There is no small debate currently being waged in the United States regarding our shared cultural history. Statues are coming down, place names are being changed and historic symbols are being eliminated. This pattern repeats itself throughout history. Everything is known as something until it is called something else by people living later.
There are, however, some people, places and things that stand the test of time simply because they remain the starting point from which everything is still viewed. World religions have founders. Scientific laws, discoveries, inventions, words, and innovations have their originators.
Bottom line: for everything there is a starting point.
Point of Beginning
A monument stands outside of East Liverpool, in Columbiana County, Ohio, near the three-way intersection of Ohio, Pennsylvania, and the northern tip of West Virginia. This monument is protected and included in both the U.S. National Register of Historic Places and as an U.S. National Historic Landmark.
The Point of Beginning is a surveyor’s mark and the starting point of the surveys of almost all other lands to the West, reaching all the way to the Pacific Ocean.
In Thomas Jefferson’s day approximately five million people lived on the East Coast within 50 miles of the Atlantic, hemmed in by a confusing series of ridges and peaks known as the Appalachians. From his home at Monticello, Jefferson could see the easternmost portion of these ranges known as the Blue Ridge hills. He was fascinated by whatever lay beyond. Furthermore, he believed in an idea that was antithetical to the Native Americans who had lived for hundreds of years beyond those geographical impediments. Jefferson’s radical notion was simply this—land ownership. He knew that as America expanded in population the people would have to spread westward. He knew they needed places to settle.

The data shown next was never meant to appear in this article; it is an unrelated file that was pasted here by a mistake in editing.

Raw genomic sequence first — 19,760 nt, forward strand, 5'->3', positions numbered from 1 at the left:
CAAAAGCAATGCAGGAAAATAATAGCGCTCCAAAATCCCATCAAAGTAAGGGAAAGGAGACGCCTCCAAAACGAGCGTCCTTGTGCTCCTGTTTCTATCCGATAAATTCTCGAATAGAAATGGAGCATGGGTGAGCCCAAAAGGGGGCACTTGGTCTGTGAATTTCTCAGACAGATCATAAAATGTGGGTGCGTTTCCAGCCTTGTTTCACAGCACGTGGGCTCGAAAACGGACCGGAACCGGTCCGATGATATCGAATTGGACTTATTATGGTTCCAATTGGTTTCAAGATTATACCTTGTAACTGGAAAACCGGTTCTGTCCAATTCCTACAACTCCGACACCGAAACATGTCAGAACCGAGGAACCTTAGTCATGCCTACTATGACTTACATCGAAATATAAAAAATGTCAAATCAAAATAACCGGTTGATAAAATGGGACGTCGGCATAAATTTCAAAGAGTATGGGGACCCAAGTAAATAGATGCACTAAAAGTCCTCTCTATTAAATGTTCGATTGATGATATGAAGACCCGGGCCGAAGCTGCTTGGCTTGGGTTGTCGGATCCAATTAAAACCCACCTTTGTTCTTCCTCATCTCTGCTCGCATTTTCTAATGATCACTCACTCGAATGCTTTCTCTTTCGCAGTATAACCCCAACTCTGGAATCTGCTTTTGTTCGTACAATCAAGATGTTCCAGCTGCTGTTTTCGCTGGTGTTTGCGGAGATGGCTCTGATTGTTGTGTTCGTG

Thomas Jefferson believed men should have the right to buy, sell or borrow against land that they owned. He also knew that the government needed funds to properly govern. (The Congress was prohibited from raising revenue by direct taxation, but land sales could provide an important revenue stream.) As a seated member of the Continental Congress he sponsored a bill in 1785 known as the “Land Ordinance.” “The Land Ordinance established the basis for the Public Land Survey System.”1
The Public Land Survey System (aka “Rectangular Survey System”) was established to survey land ceded to the United States by the Treaty of Paris in 1783. This territory included what is now the states of Ohio, Indiana, Illinois, Michigan, and Wisconsin.
The Land Ordinance “laid down the requirements for a survey, the creation of a grid of meridians and baselines from which to create these parcels.”2 Of course, to begin the process, there had to be a starting point. The responsibility for choosing the starting point fell on Thomas Hutchins.
In 1781 Thomas Hutchins became the First (and only) Geographer of the United States. He was a military engineer, cartographer, geographer, and surveyor. He was also the architect of a system still in use today. The system Hutchins created is based on townships, each one measuring six square miles. These are stacked North and South in “ranges.” Each township is then divided into 36 numbered sections equaling one square mile (640 acres).